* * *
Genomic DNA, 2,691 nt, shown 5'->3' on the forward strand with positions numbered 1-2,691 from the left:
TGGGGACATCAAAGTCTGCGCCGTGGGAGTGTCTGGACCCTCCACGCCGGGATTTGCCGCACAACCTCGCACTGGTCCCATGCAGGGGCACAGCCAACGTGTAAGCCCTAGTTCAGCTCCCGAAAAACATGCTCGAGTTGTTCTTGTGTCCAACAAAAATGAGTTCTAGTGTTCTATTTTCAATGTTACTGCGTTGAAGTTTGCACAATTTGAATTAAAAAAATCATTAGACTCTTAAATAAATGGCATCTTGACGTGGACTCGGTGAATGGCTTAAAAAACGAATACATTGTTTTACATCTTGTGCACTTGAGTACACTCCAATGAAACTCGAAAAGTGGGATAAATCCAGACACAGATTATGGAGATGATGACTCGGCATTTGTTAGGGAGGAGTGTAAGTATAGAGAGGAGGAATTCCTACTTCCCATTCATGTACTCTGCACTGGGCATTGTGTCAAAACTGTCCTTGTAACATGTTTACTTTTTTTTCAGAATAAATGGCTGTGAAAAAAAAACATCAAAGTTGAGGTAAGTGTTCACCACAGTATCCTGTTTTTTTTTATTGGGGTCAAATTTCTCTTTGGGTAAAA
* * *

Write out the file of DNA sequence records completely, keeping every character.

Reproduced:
Genomic DNA, 2,691 nt, shown 5'->3' on the forward strand with positions numbered 1-2,691 from the left:
TGGGGACATCAAAGTCTGCGCCGTGGGAGTGTCTGGACCCTCCACGCCGGGATTTGCCGCACAACCTCGCACTGGTCCCATGCAGGGGCACAGCCAACGTGTAAGCCCTAGTTCAGCTCCCGAAAAACATGCTCGAGTTGTTCTTGTGTCCAACAAAAATGAGTTCTAGTGTTCTATTTTCAATGTTACTGCGTTGAAGTTTGCACAATTTGAATTAAAAAAATCATTAGACTCTTAAATAAATGGCATCTTGACGTGGACTCGGTGAATGGCTTAAAAAACGAATACATTGTTTTACATCTTGTGCACTTGAGTACACTCCAATGAAACTCGAAAAGTGGGATAAATCCAGACACAGATTATGGAGATGATGACTCGGCATTTGTTAGGGAGGAGTGTAAGTATAGAGAGGAGGAATTCCTACTTCCCATTCATGTACTCTGCACTGGGCATTGTGTCAAAACTGTCCTTGTAACATGTTTACTTTTTTTTCAGAATAAATGGCTGTGAAAAAAAAACATCAAAGTTGAGGTAAGTGTTCACCACAGTATCCTGTTTTTTTTTATTGGGGTCAAATTTCTCTTTGGGTAAAA